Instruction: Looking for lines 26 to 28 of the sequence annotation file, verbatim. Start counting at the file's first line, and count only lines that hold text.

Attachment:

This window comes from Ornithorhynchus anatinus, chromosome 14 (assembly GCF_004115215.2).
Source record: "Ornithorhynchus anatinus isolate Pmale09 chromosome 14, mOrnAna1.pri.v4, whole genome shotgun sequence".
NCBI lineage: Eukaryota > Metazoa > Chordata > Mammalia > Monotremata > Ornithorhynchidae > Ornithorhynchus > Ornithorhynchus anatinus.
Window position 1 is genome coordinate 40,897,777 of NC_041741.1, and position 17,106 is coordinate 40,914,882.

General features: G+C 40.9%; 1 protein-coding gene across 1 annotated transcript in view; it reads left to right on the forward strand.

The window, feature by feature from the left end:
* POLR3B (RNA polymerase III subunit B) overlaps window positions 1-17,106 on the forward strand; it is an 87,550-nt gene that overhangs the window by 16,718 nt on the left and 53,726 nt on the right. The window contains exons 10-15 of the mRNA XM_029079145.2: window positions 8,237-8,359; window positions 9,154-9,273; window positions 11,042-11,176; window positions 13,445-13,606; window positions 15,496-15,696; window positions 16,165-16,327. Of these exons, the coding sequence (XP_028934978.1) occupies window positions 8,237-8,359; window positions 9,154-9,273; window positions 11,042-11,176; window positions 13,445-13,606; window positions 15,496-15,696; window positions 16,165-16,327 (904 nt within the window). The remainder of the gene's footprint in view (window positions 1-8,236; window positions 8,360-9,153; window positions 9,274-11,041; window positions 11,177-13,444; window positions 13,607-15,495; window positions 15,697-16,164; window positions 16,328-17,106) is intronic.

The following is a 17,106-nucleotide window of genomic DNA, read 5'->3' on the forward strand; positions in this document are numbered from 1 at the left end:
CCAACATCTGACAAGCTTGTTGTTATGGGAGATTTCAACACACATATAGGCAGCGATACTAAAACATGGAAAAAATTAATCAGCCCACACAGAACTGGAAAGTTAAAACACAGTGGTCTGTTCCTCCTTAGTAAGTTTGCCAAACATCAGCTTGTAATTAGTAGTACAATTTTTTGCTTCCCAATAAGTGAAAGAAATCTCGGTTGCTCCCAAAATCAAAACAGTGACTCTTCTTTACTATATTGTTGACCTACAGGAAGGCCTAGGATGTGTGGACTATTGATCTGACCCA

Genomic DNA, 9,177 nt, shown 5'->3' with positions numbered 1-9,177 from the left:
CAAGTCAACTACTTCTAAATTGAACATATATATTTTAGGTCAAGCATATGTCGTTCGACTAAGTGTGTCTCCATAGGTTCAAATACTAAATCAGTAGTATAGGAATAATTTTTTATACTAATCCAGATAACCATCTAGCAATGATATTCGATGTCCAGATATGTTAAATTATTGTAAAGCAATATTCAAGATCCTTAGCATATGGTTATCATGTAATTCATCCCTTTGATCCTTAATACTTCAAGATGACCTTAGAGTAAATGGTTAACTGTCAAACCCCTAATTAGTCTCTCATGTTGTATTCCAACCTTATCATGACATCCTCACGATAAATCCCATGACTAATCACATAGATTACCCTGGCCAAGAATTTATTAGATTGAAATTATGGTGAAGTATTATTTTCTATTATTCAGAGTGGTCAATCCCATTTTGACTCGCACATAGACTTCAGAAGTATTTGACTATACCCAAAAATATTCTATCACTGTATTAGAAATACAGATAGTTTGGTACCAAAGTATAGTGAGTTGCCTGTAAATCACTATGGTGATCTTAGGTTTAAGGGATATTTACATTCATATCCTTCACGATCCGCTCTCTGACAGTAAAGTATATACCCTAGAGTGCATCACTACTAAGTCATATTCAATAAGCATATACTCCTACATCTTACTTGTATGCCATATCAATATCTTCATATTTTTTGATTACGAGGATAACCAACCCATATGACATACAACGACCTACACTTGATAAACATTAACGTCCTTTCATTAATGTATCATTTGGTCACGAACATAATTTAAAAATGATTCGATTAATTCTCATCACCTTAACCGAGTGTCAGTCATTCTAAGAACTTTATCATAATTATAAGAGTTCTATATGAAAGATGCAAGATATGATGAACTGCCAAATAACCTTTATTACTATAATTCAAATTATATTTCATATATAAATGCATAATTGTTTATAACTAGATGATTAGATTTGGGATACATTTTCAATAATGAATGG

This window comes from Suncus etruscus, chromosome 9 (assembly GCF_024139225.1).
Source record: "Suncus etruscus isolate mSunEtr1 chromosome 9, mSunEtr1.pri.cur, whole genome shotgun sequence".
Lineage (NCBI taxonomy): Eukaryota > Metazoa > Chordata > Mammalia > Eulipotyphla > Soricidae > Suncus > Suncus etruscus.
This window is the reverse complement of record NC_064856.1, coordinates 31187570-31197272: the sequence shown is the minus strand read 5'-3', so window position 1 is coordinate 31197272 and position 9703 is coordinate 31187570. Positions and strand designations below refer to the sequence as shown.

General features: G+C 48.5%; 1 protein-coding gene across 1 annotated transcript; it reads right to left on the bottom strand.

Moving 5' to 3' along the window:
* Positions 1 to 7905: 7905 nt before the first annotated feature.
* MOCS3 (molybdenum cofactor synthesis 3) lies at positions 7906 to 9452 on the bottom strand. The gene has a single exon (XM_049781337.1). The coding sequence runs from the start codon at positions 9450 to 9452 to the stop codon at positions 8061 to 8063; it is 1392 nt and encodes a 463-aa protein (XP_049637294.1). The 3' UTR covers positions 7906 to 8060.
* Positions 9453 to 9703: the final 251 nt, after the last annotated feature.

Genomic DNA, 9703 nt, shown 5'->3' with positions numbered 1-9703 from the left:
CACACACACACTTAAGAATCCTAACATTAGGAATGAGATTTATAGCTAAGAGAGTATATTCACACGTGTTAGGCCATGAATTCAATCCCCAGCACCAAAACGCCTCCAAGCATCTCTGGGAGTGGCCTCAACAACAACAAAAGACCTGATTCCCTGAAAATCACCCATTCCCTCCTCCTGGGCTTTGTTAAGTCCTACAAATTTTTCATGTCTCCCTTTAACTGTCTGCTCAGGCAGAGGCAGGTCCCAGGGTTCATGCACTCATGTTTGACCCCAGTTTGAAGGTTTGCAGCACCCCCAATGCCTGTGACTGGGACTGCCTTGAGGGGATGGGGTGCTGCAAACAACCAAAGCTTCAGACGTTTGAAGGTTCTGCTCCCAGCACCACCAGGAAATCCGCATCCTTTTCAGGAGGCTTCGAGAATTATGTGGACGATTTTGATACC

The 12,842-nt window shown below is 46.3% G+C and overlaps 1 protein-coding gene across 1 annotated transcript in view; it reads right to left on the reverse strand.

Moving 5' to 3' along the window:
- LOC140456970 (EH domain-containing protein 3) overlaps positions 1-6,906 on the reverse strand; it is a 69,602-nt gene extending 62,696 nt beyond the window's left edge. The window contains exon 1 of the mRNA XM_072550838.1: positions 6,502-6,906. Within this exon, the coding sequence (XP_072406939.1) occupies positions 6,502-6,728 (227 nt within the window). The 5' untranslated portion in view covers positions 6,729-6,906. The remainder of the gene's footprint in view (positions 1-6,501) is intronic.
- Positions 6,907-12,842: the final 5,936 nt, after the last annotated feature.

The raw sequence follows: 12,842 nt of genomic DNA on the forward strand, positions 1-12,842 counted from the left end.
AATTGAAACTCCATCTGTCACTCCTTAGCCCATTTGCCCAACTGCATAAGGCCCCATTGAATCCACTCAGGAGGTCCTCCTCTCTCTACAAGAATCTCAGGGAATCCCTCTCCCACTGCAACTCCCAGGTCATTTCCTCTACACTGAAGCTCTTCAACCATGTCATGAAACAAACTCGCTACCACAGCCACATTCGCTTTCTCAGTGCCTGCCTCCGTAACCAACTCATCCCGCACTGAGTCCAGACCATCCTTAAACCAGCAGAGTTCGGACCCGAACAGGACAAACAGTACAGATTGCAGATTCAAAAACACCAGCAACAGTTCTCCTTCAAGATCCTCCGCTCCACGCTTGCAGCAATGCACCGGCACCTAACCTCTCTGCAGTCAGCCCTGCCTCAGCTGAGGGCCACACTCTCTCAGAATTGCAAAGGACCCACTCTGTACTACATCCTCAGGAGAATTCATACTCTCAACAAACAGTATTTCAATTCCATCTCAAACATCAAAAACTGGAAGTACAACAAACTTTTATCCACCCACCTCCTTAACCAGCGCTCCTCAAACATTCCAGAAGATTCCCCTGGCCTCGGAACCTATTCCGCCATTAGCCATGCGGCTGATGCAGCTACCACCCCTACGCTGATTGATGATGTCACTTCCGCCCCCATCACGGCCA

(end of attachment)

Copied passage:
- Positions 6,907-12,842: the final 5,936 nt, after the last annotated feature.

The raw sequence follows: 12,842 nt of genomic DNA on the forward strand, positions 1-12,842 counted from the left end.
AATTGAAACTCCATCTGTCACTCCTTAGCCCATTTGCCCAACTGCATAAGGCCCCATTGAATCCACTCAGGAGGTCCTCCTCTCTCTACAAGAATCTCAGGGAATCCCTCTCCCACTGCAACTCCCAGGTCATTTCCTCTACACTGAAGCTCTTCAACCATGTCATGAAACAAACTCGCTACCACAGCCACATTCGCTTTCTCAGTGCCTGCCTCCGTAACCAACTCATCCCGCACTGAGTCCAGACCATCCTTAAACCAGCAGAGTTCGGACCCGAACAGGACAAACAGTACAGATTGCAGATTCAAAAACACCAGCAACAGTTCTCCTTCAAGATCCTCCGCTCCACGCTTGCAGCAATGCACCGGCACCTAACCTCTCTGCAGTCAGCCCTGCCTCAGCTGAGGGCCACACTCTCTCAGAATTGCAAAGGACCCACTCTGTACTACATCCTCAGGAGAATTCATACTCTCAACAAACAGTATTTCAATTCCATCTCAAACATCAAAAACTGGAAGTACAACAAACTTTTATCCACCCACCTCCTTAACCAGCGCTCCTCAAACATTCCAGAAGATTCCCCTGGCCTCGGAACCTATTCCGCCATTAGCCATGCGGCTGATGCAGCTACCACCCCTACGCTGATTGATGATGTCACTTCCGCCCCCATCACGGCCA